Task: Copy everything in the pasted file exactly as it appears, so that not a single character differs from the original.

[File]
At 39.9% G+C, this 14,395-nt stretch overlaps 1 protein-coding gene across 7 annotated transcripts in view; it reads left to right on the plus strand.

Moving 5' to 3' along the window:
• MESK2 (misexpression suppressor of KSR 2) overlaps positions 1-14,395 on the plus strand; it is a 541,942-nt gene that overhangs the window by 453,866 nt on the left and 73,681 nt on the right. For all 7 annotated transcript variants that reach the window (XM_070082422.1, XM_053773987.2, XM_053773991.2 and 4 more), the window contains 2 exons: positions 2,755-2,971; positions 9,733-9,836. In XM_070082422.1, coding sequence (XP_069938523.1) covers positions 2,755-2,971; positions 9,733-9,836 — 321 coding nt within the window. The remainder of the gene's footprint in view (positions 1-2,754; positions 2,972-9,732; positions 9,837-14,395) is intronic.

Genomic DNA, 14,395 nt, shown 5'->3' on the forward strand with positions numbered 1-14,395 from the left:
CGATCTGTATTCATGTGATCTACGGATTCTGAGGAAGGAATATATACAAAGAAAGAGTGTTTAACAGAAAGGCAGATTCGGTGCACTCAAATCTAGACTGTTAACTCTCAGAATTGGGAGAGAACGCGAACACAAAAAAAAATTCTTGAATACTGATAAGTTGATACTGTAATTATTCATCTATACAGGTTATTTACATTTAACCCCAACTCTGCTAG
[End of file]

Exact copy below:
At 39.9% G+C, this 14,395-nt stretch overlaps 1 protein-coding gene across 7 annotated transcripts in view; it reads left to right on the plus strand.

Moving 5' to 3' along the window:
• MESK2 (misexpression suppressor of KSR 2) overlaps positions 1-14,395 on the plus strand; it is a 541,942-nt gene that overhangs the window by 453,866 nt on the left and 73,681 nt on the right. For all 7 annotated transcript variants that reach the window (XM_070082422.1, XM_053773987.2, XM_053773991.2 and 4 more), the window contains 2 exons: positions 2,755-2,971; positions 9,733-9,836. In XM_070082422.1, coding sequence (XP_069938523.1) covers positions 2,755-2,971; positions 9,733-9,836 — 321 coding nt within the window. The remainder of the gene's footprint in view (positions 1-2,754; positions 2,972-9,732; positions 9,837-14,395) is intronic.

Genomic DNA, 14,395 nt, shown 5'->3' on the forward strand with positions numbered 1-14,395 from the left:
CGATCTGTATTCATGTGATCTACGGATTCTGAGGAAGGAATATATACAAAGAAAGAGTGTTTAACAGAAAGGCAGATTCGGTGCACTCAAATCTAGACTGTTAACTCTCAGAATTGGGAGAGAACGCGAACACAAAAAAAAATTCTTGAATACTGATAAGTTGATACTGTAATTATTCATCTATACAGGTTATTTACATTTAACCCCAACTCTGCTAG